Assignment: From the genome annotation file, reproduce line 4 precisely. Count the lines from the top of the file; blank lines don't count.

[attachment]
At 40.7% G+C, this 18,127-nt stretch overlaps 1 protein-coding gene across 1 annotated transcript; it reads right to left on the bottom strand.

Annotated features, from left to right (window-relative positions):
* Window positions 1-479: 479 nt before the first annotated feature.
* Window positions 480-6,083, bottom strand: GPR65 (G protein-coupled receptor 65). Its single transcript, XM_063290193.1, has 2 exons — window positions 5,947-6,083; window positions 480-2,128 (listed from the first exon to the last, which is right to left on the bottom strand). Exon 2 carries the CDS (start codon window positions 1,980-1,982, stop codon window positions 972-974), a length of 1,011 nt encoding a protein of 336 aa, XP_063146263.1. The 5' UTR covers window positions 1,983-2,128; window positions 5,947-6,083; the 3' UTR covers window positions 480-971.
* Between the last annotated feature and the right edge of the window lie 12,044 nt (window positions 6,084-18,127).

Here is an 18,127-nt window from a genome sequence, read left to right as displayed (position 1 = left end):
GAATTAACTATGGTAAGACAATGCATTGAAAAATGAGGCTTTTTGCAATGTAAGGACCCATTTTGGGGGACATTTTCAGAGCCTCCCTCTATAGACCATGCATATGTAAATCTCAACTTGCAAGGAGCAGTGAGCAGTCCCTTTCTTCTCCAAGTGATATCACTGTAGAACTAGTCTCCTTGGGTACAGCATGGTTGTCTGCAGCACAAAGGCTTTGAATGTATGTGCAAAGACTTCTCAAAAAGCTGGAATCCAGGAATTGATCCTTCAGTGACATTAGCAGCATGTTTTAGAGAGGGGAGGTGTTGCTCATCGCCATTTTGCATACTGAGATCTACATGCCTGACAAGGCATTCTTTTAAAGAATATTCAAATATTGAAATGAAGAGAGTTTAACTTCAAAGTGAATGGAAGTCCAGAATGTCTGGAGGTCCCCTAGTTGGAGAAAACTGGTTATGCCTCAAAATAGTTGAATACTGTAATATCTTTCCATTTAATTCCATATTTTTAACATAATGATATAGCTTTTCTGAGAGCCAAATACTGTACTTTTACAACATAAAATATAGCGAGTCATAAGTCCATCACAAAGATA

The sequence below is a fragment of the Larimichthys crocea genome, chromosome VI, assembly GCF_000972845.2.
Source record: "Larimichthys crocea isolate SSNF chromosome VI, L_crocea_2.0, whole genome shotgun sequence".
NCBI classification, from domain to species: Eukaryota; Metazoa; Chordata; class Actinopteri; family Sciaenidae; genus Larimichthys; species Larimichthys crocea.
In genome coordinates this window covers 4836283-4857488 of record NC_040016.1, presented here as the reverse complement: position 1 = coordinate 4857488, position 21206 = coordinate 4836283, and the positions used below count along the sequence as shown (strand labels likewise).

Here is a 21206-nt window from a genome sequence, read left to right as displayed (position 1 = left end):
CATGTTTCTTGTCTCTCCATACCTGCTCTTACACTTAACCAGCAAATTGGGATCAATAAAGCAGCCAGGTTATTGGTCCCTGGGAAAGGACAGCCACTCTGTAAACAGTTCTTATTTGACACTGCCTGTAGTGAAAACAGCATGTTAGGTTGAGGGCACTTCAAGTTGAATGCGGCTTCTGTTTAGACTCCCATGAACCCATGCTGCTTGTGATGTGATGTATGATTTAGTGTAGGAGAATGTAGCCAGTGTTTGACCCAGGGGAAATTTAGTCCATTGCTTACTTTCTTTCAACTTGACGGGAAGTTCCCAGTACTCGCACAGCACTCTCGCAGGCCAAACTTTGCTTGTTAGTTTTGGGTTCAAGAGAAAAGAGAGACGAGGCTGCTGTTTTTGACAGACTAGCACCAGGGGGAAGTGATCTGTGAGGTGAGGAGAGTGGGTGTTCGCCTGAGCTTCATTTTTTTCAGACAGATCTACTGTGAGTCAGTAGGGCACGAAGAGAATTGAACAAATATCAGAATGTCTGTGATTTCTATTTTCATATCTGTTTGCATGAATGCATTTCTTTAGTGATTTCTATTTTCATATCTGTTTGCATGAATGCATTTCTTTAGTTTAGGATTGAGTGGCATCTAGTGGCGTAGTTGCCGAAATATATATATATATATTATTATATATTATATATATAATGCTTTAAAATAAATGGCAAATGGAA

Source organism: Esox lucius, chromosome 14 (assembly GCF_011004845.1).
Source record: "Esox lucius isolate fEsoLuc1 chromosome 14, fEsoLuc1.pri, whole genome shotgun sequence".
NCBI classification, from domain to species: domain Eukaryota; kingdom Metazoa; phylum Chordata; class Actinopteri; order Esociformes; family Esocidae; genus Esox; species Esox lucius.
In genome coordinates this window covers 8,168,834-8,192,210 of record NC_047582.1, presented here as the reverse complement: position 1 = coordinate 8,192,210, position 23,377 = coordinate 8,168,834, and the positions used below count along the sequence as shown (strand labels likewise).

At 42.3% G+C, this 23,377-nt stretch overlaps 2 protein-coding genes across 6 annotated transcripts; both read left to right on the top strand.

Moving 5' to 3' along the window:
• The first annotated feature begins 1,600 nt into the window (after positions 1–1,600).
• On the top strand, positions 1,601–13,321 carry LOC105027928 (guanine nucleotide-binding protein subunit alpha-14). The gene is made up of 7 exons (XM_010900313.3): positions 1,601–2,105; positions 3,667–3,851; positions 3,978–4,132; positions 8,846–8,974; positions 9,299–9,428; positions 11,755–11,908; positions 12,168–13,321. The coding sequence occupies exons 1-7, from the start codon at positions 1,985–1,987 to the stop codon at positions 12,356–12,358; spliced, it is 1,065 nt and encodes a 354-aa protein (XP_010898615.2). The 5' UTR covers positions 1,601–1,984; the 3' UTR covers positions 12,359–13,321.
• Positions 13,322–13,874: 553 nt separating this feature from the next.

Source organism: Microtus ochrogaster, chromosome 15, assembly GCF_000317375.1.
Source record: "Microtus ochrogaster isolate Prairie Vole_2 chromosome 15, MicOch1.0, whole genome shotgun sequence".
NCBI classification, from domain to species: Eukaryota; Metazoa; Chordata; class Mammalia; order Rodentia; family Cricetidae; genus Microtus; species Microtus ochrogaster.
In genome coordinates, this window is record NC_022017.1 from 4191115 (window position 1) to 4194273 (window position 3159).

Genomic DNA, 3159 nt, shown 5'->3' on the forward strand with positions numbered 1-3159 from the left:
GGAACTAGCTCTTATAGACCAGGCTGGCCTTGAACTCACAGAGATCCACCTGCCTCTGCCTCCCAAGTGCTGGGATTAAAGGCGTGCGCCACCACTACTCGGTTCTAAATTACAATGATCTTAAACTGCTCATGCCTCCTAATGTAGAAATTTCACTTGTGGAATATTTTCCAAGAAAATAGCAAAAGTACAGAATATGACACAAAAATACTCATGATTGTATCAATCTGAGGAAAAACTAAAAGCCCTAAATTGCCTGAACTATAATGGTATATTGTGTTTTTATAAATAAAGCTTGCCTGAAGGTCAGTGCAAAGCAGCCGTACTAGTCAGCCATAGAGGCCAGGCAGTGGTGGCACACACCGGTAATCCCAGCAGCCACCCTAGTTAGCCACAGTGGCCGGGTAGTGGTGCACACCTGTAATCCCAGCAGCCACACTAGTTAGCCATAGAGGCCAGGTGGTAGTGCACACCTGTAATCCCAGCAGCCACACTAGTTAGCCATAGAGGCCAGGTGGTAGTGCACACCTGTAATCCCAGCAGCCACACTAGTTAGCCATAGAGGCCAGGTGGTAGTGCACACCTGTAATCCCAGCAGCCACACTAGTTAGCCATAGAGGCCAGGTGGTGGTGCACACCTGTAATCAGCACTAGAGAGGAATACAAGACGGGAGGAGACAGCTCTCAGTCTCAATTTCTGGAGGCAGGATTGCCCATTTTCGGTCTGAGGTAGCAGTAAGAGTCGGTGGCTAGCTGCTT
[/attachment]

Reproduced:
* Window positions 480-6,083, bottom strand: GPR65 (G protein-coupled receptor 65). Its single transcript, XM_063290193.1, has 2 exons — window positions 5,947-6,083; window positions 480-2,128 (listed from the first exon to the last, which is right to left on the bottom strand). Exon 2 carries the CDS (start codon window positions 1,980-1,982, stop codon window positions 972-974), a length of 1,011 nt encoding a protein of 336 aa, XP_063146263.1. The 5' UTR covers window positions 1,983-2,128; window positions 5,947-6,083; the 3' UTR covers window positions 480-971.